If you are someone who plays football, or love someone who plays football, this is a story you should hear. This is a story that could save a life.
A couple of weeks ago, Jeffrey Kutcher got a call from a now retired six-year NFL veteran. Kutcher is a neuroscientist who is on the cutting edge of brain research. As director of the Michigan Neurosport Program at the University of Michigan, he works with athletes and former athletes every day. And this call was troubling.
His wife was very upset, the former player explained. He had mood issues. He couldn't concentrate. He had trouble holding a job. He had headaches. Bad headaches.
The player mentioned Junior Seau, who had taken his own life after a career of hard hits. He mentioned Dave Duerson, the former Chicago Bear who shot himself in the chest to preserve his brain for scientific research. Kutcher says the player has been contacted by a university research hospital about donating his own brain.
He was scared.
Kutcher started asking questions. The player got frustrated and put his wife on the phone. Kutcher asked how her husband was sleeping. Not great, she said. He had put on a lot of weight and he snored constantly. Kutcher strongly encouraged her to take her husband to a sleep specialist.
Earlier this week, Kutcher got a call from the player. He'd seen a doctor, got a mask to help with sleep apnea, and now he feels a lot better. The player had fears of his own doom, and instead he was helped by a simple trip to a doctor. "I shudder to think," Kutcher said Thursday morning, "where that was headed."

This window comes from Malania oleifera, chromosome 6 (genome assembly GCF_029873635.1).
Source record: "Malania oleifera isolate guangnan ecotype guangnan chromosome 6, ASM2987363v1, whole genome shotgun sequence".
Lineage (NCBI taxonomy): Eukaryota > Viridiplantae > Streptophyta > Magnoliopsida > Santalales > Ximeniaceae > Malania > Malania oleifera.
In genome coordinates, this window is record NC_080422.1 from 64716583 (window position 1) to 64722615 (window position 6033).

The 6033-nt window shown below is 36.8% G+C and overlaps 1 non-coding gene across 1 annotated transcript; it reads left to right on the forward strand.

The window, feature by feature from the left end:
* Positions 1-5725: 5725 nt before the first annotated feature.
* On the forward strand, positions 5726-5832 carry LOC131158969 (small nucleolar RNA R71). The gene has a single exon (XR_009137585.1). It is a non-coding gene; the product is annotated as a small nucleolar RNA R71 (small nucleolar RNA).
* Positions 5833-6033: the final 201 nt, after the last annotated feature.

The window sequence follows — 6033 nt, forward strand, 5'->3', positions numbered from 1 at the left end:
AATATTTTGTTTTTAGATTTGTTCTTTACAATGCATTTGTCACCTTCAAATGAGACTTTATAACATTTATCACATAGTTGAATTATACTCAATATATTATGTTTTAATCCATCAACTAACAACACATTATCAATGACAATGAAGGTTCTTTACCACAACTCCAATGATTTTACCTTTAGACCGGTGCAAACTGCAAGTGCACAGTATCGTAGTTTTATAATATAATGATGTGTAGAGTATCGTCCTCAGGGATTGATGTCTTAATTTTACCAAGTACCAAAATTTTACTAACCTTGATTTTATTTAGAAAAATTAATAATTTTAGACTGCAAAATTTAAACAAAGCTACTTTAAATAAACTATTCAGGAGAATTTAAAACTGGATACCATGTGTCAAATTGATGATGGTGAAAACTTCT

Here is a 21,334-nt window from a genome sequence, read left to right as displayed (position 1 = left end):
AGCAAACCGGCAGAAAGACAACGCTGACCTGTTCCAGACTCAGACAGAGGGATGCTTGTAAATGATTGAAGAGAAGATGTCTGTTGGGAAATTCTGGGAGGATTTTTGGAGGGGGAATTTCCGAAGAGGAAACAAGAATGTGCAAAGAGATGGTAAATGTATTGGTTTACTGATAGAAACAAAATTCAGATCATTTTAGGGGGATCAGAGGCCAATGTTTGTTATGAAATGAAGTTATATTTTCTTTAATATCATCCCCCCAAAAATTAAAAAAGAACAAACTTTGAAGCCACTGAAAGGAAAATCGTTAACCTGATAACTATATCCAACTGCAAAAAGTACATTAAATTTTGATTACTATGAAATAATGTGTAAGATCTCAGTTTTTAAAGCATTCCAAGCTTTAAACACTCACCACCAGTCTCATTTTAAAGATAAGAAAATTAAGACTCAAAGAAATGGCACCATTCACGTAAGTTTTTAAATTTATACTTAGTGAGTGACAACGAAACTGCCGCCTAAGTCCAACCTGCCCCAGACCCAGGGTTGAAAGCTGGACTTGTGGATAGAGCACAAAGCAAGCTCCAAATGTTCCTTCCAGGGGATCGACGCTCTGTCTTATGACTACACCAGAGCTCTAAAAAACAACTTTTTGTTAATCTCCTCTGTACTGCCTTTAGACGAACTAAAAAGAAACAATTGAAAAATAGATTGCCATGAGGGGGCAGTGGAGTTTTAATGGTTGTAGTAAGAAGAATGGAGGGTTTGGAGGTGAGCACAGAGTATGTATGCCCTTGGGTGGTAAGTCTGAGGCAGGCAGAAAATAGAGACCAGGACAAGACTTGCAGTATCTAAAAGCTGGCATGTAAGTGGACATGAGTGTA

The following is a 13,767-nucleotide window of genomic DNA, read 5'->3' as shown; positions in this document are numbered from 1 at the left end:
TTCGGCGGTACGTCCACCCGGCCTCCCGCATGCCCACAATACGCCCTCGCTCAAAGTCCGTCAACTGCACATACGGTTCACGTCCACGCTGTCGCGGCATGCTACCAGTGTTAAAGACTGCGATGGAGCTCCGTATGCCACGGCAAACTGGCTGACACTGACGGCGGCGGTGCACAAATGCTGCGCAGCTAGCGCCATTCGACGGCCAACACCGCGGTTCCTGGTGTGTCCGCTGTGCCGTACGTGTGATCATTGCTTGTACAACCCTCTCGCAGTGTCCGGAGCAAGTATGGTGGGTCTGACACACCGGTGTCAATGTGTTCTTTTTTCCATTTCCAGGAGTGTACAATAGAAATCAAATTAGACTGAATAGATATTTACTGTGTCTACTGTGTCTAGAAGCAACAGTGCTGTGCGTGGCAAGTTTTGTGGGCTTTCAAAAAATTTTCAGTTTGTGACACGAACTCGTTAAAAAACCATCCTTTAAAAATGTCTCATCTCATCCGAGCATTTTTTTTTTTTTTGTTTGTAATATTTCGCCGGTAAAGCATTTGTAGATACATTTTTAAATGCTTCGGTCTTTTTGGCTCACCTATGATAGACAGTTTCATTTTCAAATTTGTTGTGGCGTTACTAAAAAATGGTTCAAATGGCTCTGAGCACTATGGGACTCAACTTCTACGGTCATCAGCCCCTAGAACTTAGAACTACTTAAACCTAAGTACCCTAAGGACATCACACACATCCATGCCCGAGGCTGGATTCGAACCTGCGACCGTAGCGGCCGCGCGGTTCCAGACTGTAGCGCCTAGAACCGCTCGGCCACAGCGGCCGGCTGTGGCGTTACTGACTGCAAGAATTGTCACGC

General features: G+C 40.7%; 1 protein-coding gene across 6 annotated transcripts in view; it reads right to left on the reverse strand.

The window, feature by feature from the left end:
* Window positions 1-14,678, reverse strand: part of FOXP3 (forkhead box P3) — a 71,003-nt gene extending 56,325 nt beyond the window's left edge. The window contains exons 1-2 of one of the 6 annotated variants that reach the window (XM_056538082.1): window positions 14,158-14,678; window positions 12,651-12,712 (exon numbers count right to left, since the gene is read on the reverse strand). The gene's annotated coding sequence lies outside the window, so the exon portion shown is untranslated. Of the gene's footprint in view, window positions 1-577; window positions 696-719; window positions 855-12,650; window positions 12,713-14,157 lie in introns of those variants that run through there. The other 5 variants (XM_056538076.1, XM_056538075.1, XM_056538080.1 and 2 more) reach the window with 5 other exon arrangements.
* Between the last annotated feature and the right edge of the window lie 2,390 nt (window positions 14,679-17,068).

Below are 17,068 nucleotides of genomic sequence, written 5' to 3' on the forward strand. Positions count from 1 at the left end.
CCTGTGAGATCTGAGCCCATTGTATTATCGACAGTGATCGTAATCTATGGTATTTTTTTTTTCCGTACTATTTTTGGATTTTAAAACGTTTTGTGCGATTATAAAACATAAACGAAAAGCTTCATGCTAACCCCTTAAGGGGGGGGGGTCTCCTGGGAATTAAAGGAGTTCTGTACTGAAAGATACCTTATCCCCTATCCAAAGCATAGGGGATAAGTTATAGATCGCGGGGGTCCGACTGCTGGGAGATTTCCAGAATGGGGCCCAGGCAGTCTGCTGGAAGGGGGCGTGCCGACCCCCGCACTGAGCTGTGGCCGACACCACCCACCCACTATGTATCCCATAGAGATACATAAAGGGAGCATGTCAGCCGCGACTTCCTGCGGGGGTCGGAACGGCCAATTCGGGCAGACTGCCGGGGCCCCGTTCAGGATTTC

Across the country, football players and their loved ones woke up Thursday to frightening, but not surprising news: Junior Seau's brain had abnormalities consistent with CTE, or chronic traumatic encephalopathy. "Junior Seau Diagnosed With Disease Caused By Hits To Head," read one national headline.
Everyone is concerned about the effects of football on mental health. Everyone. But there are two problems with headlines like this and with the coverage of Seau's tragic end.
One: It's not known to be true that CTE is caused by hits to the head. The evidence is "preliminary," according to Kutcher. Is it possible? Absolutely. Is it proven? No.
"The concern about repetitive head injury is still there," says Kutcher, "but the science is still too early." ESPN, which broke the Seau story Thursday along with ABC News, deserves credit in noting that "the study of CTE and football is still in its infancy."
Two: It's not known that CTE causes suicide. Is it possible that Seau killed himself because of neurological trauma sustained during his football career? Yes. Is it proven? No.
The idea that football leads to CTE, which leads to tragedy, is an easy one to believe. But that idea also leads to self-fulfilling prophecies that risk as many or more lives than football does. There are now untold ex-football players around the country reading about Junior Seau and wondering if every symptom is another step on the road to their own destruction. That's completely unhealthy. And it may not even be true.
"This idea of providing simplistic explanations for suicide drives up the suicide rate," Kutcher says. "You're giving people in that category a lack of hope – a reason to not seek treatment but seek a way out."
We do not know for sure that hits to the head lead to suicide. We do know that depression leads to suicide. And we do know that many factors lead to depression. They may include traumatic brain injury (TBI), but also drug use, sudden life changes (like retirement from a sport), physical pain, financial hardship, domestic issues and even genetic factors. In fact, a 2010 study out of the University of Thessaly in Greece suggests a link between genetics and the effects of head injury:
"Accumulating evidence has implicated various genetic elements in the pathophysiology of brain trauma," the study's abstract states. "The extent of brain injury after TBI seems to be modulated to some degree by genetic variants."